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The Big Picture Following the Worst Crisis Since the Great Depression

Economics / Global Debt Crisis Jun 26, 2010 - 03:52 PM GMT

By: Bryan_Rich

Economics

Best Financial Markets Analysis ArticleLast week, I laid out some important historical context for establishing a solid perspective on the big picture — a broad view of where the global economy stands and what we should expect going forward.

Today, I’d like to continue with the second part of my analysis.


As I said last week, history shows us that financial crises tend to be followed by sovereign debt crises. History also shows us that sovereign debt crises tend to lead to currency crises.

I discussed the stages of a developing sovereign debt crisis — and how it’s playing out. And using history as our guide, it’s reasonable to expect a currency crisis will follow.

There were three memorable currency crises in the 1990s, all of which included a fixed exchange rate system that was under attack. But regardless of the type of currency policy (fixed or free-floating or a monetary union), a currency crisis is broadly defined as a loss of confidence in a country’s currency. Something we’ve seen very clearly in recent months with the euro.

For a reference point on how these trends unfold, there’s a good academic study from MIT on historical currency crises that lays their progression out like this …

Three Stages of a Currency Crisis

Stage #1: Loss of Confidence

The number one cause of a currency crisis is when investors flee a currency because they expect it to be devalued.

Here’s the current situation …

When the euro zone stepped in and threatened to cough up $1 trillion dollars in an attempt to save the euro monetary union, it was a conscious decision to devalue the euro.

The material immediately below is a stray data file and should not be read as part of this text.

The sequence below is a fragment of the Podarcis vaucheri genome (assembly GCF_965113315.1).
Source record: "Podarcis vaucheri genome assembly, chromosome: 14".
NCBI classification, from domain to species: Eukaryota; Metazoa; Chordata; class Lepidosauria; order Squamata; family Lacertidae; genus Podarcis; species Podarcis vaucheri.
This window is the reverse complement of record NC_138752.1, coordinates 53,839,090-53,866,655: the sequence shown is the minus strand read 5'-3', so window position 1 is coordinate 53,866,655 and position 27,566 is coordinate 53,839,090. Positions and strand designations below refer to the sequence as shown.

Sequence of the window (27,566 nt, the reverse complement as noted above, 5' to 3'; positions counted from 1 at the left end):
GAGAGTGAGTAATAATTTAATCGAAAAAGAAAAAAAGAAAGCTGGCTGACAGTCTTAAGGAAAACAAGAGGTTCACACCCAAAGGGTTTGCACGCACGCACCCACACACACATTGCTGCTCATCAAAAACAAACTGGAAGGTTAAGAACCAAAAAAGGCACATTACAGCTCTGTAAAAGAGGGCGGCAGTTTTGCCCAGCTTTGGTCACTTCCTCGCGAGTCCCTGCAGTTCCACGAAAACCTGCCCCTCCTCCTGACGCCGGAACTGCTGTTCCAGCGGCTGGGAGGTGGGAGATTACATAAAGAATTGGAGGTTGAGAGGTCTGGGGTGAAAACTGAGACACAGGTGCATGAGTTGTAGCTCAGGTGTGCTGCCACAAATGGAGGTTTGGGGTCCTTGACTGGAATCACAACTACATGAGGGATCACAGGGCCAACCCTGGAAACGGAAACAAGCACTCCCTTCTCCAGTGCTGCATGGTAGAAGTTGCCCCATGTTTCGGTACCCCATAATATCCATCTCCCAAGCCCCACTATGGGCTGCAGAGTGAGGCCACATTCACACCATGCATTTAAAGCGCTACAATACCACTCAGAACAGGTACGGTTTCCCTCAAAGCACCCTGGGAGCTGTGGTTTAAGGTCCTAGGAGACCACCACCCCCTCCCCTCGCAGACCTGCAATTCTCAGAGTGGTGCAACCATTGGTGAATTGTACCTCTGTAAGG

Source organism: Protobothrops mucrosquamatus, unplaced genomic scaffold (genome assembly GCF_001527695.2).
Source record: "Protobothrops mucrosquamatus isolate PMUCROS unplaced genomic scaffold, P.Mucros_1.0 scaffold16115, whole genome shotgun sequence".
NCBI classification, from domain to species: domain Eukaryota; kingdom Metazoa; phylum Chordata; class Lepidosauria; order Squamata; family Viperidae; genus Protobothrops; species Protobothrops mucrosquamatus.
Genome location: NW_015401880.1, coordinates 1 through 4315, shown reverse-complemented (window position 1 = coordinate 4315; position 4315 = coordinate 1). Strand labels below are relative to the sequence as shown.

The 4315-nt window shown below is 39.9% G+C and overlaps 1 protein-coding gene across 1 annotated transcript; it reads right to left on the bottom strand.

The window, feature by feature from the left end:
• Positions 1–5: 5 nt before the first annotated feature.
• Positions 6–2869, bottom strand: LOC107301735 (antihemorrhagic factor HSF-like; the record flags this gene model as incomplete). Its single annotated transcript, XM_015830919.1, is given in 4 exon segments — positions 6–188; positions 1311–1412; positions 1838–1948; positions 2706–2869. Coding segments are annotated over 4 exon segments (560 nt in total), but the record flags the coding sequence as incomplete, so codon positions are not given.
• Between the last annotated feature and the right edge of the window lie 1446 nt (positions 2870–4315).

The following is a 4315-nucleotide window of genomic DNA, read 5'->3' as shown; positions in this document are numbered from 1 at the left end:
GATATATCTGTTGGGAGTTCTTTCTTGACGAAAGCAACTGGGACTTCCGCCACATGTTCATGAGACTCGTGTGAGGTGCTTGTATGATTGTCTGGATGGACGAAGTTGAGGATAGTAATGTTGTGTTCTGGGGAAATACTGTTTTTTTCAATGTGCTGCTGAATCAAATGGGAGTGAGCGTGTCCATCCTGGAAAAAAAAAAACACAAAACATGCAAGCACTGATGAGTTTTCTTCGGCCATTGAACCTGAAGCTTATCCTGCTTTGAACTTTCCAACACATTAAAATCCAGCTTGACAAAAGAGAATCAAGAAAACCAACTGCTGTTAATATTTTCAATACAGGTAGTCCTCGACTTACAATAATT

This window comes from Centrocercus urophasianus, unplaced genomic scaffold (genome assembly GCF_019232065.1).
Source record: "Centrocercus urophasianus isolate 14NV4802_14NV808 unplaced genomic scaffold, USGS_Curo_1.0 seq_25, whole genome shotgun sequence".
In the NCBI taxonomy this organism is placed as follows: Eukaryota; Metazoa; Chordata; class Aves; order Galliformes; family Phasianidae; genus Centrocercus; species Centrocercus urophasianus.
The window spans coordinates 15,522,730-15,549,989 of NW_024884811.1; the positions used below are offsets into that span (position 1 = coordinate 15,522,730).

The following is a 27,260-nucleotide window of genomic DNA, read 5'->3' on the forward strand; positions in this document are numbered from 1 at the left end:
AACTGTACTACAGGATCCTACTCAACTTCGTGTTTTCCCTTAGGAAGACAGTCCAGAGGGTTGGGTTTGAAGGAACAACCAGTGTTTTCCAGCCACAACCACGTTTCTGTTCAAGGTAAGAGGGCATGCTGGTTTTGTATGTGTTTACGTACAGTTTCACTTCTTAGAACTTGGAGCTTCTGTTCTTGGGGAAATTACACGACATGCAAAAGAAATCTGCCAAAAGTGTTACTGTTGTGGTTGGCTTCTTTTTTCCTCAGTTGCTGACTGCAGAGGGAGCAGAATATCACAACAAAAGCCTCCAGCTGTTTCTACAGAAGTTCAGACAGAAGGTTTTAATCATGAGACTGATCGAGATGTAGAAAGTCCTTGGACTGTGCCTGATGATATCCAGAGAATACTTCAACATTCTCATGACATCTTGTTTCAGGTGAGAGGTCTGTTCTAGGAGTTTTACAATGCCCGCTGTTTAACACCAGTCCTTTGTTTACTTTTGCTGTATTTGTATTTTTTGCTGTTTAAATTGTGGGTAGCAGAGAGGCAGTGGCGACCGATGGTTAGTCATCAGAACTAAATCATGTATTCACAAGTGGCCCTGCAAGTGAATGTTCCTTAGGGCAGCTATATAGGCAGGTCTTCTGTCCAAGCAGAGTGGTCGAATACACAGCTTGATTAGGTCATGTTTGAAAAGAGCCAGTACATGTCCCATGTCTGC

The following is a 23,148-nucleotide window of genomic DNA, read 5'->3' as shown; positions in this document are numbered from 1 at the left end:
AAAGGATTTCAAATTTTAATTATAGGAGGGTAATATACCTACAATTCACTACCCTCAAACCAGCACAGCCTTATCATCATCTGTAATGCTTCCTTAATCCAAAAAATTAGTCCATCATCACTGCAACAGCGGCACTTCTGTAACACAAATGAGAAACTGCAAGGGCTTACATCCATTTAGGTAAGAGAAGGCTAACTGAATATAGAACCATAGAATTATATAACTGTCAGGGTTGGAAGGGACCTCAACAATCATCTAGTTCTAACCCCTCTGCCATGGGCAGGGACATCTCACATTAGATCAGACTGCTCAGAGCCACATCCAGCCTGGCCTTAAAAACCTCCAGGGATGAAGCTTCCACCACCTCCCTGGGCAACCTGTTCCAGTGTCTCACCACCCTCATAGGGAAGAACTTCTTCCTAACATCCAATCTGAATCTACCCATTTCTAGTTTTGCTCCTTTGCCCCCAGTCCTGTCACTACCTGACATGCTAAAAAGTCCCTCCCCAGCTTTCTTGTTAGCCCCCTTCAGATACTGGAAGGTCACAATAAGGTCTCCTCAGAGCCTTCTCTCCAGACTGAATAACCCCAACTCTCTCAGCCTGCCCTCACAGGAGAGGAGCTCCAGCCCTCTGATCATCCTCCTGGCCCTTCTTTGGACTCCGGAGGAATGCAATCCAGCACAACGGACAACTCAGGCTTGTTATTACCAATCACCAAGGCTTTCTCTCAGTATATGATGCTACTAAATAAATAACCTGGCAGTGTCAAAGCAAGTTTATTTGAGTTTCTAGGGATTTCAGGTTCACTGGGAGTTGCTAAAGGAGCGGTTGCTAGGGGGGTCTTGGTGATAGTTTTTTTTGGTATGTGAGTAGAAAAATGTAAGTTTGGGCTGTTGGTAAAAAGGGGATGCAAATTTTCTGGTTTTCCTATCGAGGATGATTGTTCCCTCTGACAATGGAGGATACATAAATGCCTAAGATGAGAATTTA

Why did they do it?

The euro zone has committed to do whatever it takes to keep its members afloat.
The euro zone has committed to do whatever it takes to keep its members afloat.

They had no choice!

The European banking system was, and still is, too exposed to the sovereign debt of the euro zone’s weak spots. An imminent default of a euro member country would have meant a crushing blow to European banks and likely another wave of global financial crisis — this time worse.

Here’s why: Last year the European Central Bank was flooding the banking system with unlimited loans for a paltry 1 percent. What did the banks do with the money? They bought government debt — specifically, debt from the PIGS (Portugal, Ireland, Greece, Spain).

In all, European banks own $1.5 trillion worth of debt from the fiscally challenged countries of the euro zone. As a result, politicians in Europe felt they had their backs against the wall and their response was one of “all-in.”

All countries involved in the monetary union went headlong into the crisis because they had no choice. The strategy: Buy time and devalue the euro.

Stage #2: Herding

When it’s thought that investors are moving out of a currency, others follow. This is typical “herding” psychology.

Here’s the current situation …

Short positions in the euro hit an all-time high.
Short positions in the euro hit an all-time high.

Every week the Commodity Futures Trading Commission releases its Commitments of Traders (COT) report, which tracks the positioning of market participants. While it’s just an indication of how the general market is positioned, it’s a great reference point.